However, cooking some vegetables actually increases the ability of our body to digest some types of nutrients, such as the carotenoids in carrots and lutein in tomatoes. Cooking also kills harmful microbes that can cause food poisoning.

The raw foods diet theory that cooking destroys the enzymes in foods necessary for digestion and nutrient absorption is false. Our body produces enzymes to digest food and absorb nutrients, and the enzymes in foods are deactivated by stomach acidity.

A meta-analysis of nutrient intakes of people who eat raw food vs cooked food showed that some beneficial nutrients are higher when people eat a raw foods diet: fiber, vitamins A, B6, C and E; folate, copper and potassium. However, some nutrients are lower: protein, vitamin B12, phosphorus, and zinc. People who eat a raw foods diet tend to consume less total fat, saturated fat, and cholesterol primarily because they are not eating animal products or dairy foods that are higher in these nutrients. They also tend to consume less sodium because they are not eating processed foods.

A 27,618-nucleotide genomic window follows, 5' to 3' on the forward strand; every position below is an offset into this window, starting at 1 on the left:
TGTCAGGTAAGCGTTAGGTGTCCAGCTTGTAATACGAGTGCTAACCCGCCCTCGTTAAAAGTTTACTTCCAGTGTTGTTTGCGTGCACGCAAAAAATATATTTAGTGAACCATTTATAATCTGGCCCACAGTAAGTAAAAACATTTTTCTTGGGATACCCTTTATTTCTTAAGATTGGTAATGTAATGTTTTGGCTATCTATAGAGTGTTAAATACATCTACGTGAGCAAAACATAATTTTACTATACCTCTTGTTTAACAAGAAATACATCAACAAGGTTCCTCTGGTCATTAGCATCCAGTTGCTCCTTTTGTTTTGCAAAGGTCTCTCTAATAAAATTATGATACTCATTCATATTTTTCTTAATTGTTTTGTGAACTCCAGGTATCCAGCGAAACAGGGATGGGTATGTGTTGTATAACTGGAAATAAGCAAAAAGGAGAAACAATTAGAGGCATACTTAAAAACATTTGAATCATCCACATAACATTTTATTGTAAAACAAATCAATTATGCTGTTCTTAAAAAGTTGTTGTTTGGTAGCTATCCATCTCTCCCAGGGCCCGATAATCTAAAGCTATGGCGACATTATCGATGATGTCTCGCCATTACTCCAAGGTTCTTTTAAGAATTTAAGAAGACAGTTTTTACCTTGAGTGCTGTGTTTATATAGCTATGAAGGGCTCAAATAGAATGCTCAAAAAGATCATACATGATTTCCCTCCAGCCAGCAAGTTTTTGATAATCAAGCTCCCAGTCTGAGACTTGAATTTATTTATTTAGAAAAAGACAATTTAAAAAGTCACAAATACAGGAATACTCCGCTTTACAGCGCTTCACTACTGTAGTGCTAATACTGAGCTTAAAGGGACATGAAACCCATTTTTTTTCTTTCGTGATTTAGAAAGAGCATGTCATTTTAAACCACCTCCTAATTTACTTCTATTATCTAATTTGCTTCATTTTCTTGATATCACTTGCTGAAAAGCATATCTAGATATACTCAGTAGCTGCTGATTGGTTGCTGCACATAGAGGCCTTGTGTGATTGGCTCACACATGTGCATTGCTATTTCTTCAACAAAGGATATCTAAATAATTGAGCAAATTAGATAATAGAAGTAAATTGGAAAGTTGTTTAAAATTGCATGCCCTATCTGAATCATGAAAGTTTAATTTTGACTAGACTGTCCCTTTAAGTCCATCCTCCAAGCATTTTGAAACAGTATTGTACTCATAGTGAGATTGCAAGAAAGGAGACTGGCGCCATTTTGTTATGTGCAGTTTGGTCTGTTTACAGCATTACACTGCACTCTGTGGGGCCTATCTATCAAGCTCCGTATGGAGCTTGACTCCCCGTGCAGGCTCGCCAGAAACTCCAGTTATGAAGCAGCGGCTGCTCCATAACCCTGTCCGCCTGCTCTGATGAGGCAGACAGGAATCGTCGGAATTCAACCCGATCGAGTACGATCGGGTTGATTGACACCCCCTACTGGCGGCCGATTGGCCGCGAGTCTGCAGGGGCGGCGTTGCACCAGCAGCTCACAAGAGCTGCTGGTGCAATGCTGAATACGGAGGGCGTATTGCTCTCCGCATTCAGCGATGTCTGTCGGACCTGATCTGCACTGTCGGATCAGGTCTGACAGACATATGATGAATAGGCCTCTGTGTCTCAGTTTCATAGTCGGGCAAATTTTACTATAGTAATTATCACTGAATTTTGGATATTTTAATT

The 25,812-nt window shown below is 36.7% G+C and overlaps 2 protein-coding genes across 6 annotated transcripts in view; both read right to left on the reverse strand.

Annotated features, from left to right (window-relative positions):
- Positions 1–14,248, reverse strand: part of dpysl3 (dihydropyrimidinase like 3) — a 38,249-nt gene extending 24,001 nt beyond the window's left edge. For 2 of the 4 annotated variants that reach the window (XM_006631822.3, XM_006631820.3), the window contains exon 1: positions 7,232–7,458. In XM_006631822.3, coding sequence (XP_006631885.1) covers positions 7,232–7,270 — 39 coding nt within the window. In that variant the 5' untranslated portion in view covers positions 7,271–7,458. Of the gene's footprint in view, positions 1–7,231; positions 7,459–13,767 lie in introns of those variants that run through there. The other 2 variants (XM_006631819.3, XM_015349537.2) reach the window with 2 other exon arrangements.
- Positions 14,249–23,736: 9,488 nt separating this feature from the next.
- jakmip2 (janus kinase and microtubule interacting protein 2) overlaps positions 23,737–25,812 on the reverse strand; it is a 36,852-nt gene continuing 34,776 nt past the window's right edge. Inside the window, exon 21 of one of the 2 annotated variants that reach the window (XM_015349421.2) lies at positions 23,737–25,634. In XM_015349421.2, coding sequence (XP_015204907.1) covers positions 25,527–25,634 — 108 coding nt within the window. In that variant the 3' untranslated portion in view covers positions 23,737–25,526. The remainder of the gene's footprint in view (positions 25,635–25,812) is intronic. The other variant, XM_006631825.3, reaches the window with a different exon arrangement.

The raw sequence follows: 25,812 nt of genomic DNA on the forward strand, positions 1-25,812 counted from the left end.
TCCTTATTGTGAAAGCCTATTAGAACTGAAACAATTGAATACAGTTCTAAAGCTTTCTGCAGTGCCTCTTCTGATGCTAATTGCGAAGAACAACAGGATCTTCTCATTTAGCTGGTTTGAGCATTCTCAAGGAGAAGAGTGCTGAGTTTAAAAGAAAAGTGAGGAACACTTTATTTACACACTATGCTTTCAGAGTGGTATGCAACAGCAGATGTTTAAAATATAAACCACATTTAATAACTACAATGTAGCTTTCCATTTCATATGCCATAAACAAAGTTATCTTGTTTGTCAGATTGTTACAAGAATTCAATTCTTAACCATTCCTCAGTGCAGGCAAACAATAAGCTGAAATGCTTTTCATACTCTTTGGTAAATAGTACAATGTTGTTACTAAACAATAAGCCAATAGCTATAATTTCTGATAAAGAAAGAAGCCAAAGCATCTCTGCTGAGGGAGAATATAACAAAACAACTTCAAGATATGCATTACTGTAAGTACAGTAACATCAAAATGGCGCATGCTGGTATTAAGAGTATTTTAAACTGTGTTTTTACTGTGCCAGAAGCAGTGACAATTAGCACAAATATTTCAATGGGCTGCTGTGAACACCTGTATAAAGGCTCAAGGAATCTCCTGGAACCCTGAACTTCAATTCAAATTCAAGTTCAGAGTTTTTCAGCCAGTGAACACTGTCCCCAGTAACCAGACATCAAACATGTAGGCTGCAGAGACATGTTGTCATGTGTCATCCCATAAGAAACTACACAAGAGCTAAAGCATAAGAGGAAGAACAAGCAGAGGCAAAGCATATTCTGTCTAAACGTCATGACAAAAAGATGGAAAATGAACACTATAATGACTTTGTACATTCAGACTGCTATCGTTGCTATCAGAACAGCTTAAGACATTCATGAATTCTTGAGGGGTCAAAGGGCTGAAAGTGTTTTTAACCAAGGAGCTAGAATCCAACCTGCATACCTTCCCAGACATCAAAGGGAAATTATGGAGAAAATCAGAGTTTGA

There is currently no research on any nutrient differences between people who eat a raw diet and those who eat a cooked vegan diet. In general, people who eat a plant-based diet have lower rates of heart disease, high blood pressure, obesity and diabetes.

The bottom line: Numerous research studies show that eating more plant sources of food -- vegetables, fruit, grains, nuts and seeds and legumes -- is a key strategy to improved health and decreased risk of cardiovascular disease, obesity, diabetes and cancer. All nutrients except for vitamin B12 are found in plant foods. People who eat a cooked or raw plant-based diet need a B12 supplement or should choose foods that are fortified with B12. Vitamin D is less prevalent in plants, with the major food sources in fish, liver, and egg yolks. However some mushrooms are high in vitamin D and our skin produces vitamin D from the sun’s ultraviolet light.

Because uncooked foods like sprouts, berries and lettuce are often linked to food-borne illness, all produce should be thoroughly washed before eating. Due to the increased risk of food-borne illness from some uncooked foods, pregnant women, young children, senior citizens, people with weak immune systems and anyone with a chronic medical condition should not eat a raw foods diet.